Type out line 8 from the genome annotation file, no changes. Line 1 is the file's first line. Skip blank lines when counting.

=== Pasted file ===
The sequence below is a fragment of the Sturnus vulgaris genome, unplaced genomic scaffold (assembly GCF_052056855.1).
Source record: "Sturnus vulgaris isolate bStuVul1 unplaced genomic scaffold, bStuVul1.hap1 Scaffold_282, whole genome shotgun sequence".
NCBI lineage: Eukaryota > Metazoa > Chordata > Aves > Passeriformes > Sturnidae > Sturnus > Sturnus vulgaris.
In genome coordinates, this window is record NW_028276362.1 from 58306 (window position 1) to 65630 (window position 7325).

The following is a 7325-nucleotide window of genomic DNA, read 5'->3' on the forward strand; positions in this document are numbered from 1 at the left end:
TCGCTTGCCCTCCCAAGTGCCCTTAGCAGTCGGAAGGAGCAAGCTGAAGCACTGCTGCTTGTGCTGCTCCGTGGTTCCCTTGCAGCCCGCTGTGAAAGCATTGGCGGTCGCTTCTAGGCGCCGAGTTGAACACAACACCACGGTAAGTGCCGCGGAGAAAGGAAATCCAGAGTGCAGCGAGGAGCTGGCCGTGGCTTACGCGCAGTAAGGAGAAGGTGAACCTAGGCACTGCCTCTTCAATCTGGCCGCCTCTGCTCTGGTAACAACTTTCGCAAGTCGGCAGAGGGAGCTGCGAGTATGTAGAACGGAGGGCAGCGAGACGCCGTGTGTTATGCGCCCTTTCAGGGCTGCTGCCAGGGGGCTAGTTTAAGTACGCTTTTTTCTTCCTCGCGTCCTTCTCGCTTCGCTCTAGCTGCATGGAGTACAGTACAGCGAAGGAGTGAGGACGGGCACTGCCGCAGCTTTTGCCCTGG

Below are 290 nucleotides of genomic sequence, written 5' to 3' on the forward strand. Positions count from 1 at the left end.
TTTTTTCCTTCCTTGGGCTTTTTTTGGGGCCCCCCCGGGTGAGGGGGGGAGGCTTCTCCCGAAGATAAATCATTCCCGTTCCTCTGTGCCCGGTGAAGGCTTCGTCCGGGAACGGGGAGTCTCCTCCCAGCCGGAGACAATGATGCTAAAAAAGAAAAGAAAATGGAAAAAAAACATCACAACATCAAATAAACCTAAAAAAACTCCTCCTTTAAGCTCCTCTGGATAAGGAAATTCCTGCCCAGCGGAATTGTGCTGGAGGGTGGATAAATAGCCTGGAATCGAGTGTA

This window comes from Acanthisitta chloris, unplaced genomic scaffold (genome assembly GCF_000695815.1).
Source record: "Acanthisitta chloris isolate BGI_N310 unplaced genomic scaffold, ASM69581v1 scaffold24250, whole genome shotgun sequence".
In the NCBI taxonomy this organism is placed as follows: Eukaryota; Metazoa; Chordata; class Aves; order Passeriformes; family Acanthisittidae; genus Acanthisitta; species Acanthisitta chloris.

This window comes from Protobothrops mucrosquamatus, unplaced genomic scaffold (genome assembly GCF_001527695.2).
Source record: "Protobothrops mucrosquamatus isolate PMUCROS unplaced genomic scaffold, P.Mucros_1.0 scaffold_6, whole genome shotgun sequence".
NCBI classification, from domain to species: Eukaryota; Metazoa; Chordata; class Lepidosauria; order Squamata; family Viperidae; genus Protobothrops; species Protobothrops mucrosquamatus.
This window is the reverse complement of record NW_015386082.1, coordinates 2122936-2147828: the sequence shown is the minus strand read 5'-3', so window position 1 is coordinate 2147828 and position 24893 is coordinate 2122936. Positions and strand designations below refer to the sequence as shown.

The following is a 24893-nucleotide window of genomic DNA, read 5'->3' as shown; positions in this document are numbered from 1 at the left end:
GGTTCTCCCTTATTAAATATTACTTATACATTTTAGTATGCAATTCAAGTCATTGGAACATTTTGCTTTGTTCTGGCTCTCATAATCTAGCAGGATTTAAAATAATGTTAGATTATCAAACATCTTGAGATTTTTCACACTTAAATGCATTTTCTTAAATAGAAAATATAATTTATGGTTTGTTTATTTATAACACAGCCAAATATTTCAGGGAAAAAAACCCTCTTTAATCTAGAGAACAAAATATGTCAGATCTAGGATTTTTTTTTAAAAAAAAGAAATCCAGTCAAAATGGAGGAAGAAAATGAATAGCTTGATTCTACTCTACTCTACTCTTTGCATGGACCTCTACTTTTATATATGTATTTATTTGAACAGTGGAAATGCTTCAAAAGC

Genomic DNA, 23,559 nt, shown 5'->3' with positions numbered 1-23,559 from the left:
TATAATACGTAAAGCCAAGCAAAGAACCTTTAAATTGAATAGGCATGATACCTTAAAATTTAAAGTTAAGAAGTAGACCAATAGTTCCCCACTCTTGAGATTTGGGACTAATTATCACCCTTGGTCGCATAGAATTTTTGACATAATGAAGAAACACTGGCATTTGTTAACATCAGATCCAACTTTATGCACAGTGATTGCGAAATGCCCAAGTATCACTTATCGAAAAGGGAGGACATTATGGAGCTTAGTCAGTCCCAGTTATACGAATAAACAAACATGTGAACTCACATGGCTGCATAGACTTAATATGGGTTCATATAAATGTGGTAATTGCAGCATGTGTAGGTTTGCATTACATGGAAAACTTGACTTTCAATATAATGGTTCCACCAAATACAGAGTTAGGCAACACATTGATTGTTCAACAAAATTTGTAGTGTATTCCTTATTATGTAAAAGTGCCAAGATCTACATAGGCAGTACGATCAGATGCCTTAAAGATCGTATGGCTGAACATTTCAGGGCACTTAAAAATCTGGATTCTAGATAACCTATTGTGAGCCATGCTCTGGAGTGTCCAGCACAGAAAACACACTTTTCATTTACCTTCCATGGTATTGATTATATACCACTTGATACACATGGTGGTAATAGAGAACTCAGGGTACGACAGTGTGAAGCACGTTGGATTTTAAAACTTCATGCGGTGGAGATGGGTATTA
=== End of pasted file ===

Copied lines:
TTTTTTCCTTCCTTGGGCTTTTTTTGGGGCCCCCCCGGGTGAGGGGGGGAGGCTTCTCCCGAAGATAAATCATTCCCGTTCCTCTGTGCCCGGTGAAGGCTTCGTCCGGGAACGGGGAGTCTCCTCCCAGCCGGAGACAATGATGCTAAAAAAGAAAAGAAAATGGAAAAAAAACATCACAACATCAAATAAACCTAAAAAAACTCCTCCTTTAAGCTCCTCTGGATAAGGAAATTCCTGCCCAGCGGAATTGTGCTGGAGGGTGGATAAATAGCCTGGAATCGAGTGTA